I didn't even try sushi until I was 30 years old. I had friends who tried to convince me that it was really good but I was adamant that nothing so disgusting (raw fish! ew!) would pass my lips. THIRTY WASTED YEARS! It wasn't until I met Anders and he took me to a sushi restaurant in the first few weeks of dating that I caved in and tried a sushi appetizer: love makes you do all kinds of things you wouldn't otherwise be amenable to...look what else he managed: I had children!
I use my own example with sushi as the perfect way to get my children to try something new or even to try something not so new that they've tried before and didn't like. It's different with foods you have tried as a child and rejected...you have to keep trying things, because your tastes change over the years. Someone once told me that your tastes change every 7 years, which is just folklore, but it is true that your cells, your personality AND your perception changes over time. So it's definitely a good idea to keep pushing yourself (and your kids, if you have any) to keep trying things, even if you've tried it before and didn't like it. You never know; it might just grow on you!
Though surströmming is definitely in the exception to the rule list. At least I can say I DID try it once. That was enough.
After my intro to sushi with Anders, my friend Val finally was able to convince me to go to a real sushi restaurant with her and try out different menu items for real. We ordered a boatload of sushi, and since that night I've been a bona fide sushi fiend. The last 2 years in Chicago, before Anders and I moved to Sweden, I must have eaten sushi a couple of times a week, if not more. It was cheap and plentiful and restaurants abounded in the area downtown where I lived.
Once we moved to Sweden, I had a much harder time feeding my habit. There was ONE sushi restaurant in Malmö 15 years ago (Izakaya Koi on Lillatorget, which is still there) and it was extremely pricey. More than 3x what I paid for sushi back in Chicago and since I wasn't working, sushi and, for that matter, eating out in general, was a special-occasion luxury.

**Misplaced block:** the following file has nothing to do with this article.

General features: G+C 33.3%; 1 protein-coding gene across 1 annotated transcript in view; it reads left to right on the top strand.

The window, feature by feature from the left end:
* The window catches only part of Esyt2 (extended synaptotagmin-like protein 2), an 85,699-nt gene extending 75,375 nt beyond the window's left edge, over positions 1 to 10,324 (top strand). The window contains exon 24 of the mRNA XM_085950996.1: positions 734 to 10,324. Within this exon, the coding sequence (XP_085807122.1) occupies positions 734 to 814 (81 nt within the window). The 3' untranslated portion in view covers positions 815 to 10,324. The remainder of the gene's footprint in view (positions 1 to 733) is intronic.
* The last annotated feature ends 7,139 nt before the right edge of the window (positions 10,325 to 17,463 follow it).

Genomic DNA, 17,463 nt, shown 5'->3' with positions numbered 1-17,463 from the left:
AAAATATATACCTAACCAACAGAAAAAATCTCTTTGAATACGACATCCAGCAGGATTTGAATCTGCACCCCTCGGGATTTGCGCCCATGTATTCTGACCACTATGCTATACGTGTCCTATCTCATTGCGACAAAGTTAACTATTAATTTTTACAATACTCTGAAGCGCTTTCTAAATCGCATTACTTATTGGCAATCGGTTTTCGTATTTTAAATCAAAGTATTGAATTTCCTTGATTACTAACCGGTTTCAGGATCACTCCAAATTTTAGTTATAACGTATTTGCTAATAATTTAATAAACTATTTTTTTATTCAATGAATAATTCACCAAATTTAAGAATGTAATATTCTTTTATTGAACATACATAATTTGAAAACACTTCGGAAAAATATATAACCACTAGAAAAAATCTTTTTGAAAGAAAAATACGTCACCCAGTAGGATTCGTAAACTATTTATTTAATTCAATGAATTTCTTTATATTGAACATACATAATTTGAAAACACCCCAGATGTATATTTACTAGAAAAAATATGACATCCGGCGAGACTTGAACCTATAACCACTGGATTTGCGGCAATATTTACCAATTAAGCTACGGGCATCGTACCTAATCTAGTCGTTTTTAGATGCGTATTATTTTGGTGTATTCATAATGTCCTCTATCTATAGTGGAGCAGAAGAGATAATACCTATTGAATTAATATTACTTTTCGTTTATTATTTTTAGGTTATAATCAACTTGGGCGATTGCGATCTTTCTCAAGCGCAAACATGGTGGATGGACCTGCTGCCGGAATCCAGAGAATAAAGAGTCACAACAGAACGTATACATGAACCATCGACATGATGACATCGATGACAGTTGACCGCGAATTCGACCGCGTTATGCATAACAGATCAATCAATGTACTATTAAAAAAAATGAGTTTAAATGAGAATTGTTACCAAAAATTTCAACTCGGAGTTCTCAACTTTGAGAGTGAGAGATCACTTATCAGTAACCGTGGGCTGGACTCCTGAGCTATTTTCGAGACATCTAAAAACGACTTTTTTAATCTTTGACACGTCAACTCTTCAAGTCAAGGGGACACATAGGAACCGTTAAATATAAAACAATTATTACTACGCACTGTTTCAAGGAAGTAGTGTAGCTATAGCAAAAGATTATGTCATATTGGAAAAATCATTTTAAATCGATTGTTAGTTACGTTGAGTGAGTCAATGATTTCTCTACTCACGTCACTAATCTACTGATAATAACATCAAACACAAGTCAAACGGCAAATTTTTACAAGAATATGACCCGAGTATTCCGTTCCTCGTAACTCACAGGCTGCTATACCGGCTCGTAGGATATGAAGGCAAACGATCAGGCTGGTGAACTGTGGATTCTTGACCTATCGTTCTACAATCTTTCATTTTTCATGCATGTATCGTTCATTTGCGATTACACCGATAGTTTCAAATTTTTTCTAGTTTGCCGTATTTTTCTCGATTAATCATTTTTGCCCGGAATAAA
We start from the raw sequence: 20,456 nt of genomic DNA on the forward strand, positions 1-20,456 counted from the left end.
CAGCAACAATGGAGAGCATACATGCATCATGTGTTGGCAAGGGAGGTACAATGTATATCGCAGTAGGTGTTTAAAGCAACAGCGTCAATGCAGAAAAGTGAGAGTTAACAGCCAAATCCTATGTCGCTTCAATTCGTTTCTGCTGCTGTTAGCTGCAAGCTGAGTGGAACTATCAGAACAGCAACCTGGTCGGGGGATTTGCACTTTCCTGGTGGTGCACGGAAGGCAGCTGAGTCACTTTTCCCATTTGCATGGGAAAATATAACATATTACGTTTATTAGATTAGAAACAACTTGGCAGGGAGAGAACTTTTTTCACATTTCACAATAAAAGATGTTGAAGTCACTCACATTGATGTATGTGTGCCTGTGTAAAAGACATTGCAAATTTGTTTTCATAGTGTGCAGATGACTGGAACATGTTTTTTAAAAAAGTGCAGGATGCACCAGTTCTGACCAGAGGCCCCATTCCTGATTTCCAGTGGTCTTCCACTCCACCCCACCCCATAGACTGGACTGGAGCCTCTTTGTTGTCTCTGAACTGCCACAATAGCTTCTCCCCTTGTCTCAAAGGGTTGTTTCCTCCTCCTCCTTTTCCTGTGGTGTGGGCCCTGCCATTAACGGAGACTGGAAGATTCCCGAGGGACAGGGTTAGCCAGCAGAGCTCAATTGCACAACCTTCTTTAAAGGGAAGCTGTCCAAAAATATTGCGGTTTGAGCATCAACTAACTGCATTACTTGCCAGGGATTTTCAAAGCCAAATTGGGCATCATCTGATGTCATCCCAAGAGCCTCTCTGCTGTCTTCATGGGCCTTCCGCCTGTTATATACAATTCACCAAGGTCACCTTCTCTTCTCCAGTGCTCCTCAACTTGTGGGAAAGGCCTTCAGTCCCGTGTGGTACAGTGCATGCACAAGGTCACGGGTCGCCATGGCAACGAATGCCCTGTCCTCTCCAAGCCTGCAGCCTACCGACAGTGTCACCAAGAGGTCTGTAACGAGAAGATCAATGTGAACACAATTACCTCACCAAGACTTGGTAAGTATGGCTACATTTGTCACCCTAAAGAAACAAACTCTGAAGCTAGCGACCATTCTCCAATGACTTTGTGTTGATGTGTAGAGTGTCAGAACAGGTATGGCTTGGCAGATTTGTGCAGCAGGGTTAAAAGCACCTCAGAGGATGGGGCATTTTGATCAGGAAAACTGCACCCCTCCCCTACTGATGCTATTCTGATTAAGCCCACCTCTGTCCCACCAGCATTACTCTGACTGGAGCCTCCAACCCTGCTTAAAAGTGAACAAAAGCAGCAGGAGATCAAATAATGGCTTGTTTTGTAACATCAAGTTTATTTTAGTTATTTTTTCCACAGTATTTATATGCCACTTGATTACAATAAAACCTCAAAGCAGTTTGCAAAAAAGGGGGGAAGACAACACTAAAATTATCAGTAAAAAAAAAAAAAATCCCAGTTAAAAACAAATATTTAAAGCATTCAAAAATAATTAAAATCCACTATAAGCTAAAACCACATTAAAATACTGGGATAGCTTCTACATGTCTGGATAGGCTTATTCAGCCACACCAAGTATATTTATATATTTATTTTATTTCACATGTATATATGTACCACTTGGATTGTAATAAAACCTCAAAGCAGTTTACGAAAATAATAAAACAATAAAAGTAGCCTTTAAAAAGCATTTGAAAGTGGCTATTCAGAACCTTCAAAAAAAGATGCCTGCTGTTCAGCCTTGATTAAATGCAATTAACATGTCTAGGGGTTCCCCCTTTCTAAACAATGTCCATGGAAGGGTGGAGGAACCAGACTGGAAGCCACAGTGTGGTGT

Nowadays, there are more than a dozen sushi restaurants in Malmö, at least 5 in Lund and we can afford to eat it more often, and do. I probably eat sushi at least twice a month, and have the possibility to have it for lunch every day at work, if I wish (though it's not as good as fresh from the sushi bar). I organize AWC sushi nights every couple of months, and am glad to know I am not alone in my sushi-madness: we've had as many as 20 people sign up for an outing!
My kids and I are united in our love of salmon. I could eat it every day, prepared pretty much any possible way there is of serving it. Martin is partial to crabsticks, all of us will eat tuna and shrimp, but a tender slab of raw salmon with a dab of wasabi on a pefectly plump rice-pillow is very nearly the best thing we can think of to eat. YUM NOM MUMS.
Tonight is an AWC sushi night at yet another new sushi restaurant in Limhamn. There are 13 people plus 3 maybes signed up. I had a half-day of work today (day before a holiday: All Saint's Day) and what better way to end the week than indulging in our favorite dinner?
Happy weekend everyone!